Nigeria recently shifted its Democracy Day from the inaugural May 29 to June 12, the historic day many pro-democracy activists agreed should be dedicated to the death of the acclaimed winner of the June 12, 1993, presidential election—M.K.O Abiola.
M.K.O. Abiola casting his ballot
According to the DVND President Timothy Sule, the event leading up to the 2019 general election, which brought back incumbent President Muhammadu Buhari, was characterized with violence and coercion of the nation as election management body INEC.
“This portends termination of our constitutional democratic order unless efforts are concerted to stem the side,” he said in a press statement released in the U.S. on June 9.
Muhammadu Buhari sworn in for the 2nd term
Buhari was sworn in on May 29, having been declared the winner of the Feb 23 presidential election. But his main challenger from the PDP, Atiku Abubakar, has gone to election tribunal to challenge Buhari’s victory and the declaration by INEC believed to have been manipulated by the APC.
Sule described the Feb 23 presidential election as a violent exercise that foisted an illegitimate government of Buhari and his APC on Nigeria. Still worried about what he perceived as the relegation of the Nigerian constitution.
He pointed out instances where the Buhari-led executive had rubbished the legislature and the judiciary.
“You will recall how on August 7th, 2018, security operatives invaded our National Assembly and disrupted legislative activities, he said, adding that all that happened was “akin to the perfection of a military coup and subjugation of the will of the people”.
Opposition’s presidential candidate Atiku Abubakar, left, and his wife Titi Abubakar, right, cast their votes during the Presidential and National Assembly election in Yola Nigeria, Saturday, Feb. 23, 2019. AP Photo/Sunday Alamba
Sule also cited other instances of abuse whose victims include civil society organizations, opposition elements, women and children caught in the high-handedness of state police and security agencies.
The DVND leader call for intervention by the global community.
“I urge you to reflect on the trust and craving by Nigerians that the United States, as the beacon of democracy in the world, must not be silent in the face of the assaults and regression in Nigeria,” said Sule.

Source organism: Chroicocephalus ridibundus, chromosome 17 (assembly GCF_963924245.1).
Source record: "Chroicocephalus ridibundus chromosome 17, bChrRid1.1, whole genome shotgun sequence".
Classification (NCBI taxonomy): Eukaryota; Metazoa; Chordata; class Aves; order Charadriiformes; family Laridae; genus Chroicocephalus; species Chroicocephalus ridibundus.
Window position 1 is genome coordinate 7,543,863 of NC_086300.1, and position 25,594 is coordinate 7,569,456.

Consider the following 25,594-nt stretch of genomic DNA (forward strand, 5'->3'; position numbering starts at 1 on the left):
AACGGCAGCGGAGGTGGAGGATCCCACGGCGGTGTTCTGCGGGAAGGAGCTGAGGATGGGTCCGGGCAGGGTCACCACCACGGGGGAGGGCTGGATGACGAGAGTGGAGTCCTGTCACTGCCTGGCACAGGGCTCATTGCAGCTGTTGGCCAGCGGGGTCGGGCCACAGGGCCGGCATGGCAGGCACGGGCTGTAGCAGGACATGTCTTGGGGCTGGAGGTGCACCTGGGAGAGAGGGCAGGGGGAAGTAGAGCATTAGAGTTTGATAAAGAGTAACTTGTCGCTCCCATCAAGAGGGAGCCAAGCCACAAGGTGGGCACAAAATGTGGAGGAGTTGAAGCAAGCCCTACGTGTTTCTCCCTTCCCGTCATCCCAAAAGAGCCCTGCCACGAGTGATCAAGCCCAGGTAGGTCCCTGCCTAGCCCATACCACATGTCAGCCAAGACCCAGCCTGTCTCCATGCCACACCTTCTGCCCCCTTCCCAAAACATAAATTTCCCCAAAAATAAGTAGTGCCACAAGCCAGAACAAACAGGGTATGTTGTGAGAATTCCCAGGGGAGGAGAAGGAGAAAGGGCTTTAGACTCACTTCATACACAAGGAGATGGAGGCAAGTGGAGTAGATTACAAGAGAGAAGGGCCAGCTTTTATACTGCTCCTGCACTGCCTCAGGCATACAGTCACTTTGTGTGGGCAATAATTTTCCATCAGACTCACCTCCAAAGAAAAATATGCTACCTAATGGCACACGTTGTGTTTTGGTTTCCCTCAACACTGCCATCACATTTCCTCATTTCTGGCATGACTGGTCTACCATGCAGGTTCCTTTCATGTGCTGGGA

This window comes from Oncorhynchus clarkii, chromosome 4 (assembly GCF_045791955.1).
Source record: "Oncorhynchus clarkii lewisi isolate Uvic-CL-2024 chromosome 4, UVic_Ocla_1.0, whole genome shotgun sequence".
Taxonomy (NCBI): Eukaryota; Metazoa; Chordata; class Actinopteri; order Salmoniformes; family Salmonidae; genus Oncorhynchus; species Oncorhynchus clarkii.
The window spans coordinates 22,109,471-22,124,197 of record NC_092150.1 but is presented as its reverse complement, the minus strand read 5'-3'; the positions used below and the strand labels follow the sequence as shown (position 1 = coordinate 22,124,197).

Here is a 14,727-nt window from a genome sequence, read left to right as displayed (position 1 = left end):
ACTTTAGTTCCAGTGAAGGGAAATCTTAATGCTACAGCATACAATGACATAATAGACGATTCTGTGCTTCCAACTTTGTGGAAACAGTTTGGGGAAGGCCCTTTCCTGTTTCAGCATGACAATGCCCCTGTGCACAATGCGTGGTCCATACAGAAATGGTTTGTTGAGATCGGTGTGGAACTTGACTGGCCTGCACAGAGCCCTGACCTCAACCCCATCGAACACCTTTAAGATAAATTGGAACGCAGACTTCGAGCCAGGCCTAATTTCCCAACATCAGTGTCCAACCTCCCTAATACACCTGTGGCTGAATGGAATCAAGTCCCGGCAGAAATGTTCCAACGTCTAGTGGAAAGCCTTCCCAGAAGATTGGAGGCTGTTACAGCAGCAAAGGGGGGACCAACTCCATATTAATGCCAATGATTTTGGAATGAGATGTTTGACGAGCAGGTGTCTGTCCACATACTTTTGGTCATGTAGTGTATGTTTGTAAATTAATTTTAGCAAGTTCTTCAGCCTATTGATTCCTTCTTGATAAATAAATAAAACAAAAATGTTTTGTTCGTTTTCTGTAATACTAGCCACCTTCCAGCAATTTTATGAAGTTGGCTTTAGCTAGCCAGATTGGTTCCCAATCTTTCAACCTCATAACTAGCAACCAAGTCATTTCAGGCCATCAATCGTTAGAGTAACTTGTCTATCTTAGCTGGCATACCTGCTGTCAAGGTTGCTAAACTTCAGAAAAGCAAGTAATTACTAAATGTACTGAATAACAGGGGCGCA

Nigeria will be celebrating her Democracy Day June 12 with lots of fanfare as dignitaries from around the world have been invited to grace the occasion.
It was deliberately planned to outshine the May 29 inaugural low-key celebration.
“Nigerian gov’t should certified builders”, US-based public analyst reacts to Lagos building collapse
A Nigerian public affairs analyst has advised the Federal Government to set up bodies that will ensure builders and other professionals in the construction industry to have some form of certification.
According to the US-based analyst, E. Pius, this will help control the incidents of building collapses which have been on the rise in the country.
The analyst told Being Nigerian in New Jersey that a responsible government doesn’t have to wait till problem escalates and people are losing lives before taking action.
He said the Nigerian construction industry has no proper regulation so mixers, bricklayers, and others can take on building projects they know little or nothing about.
Nigeria has recorded about 60 incidents of building collapse in the last four years.
The last incident in Lagos killed 20 people and injured about 50 others while the one in Ibadan had no casualty.
Children carried out of rubble in #Nigeria after a three-story school building collapsed while classes were in session. #BeingNigerian
Posted by Being Nigerian on Wednesday, March 13, 2019
Most of the incidents in Lagos usually take place on the Victoria Island and its neighbors in the narrow strip of land between the Atlantic Ocean and the Lagos Lagoon.
Lagos has over 20 million people living in Nigeria’s smallest state by land mass.
Pius extended his condolences to the families of the dead victims, and also to the federal government of Nigeria.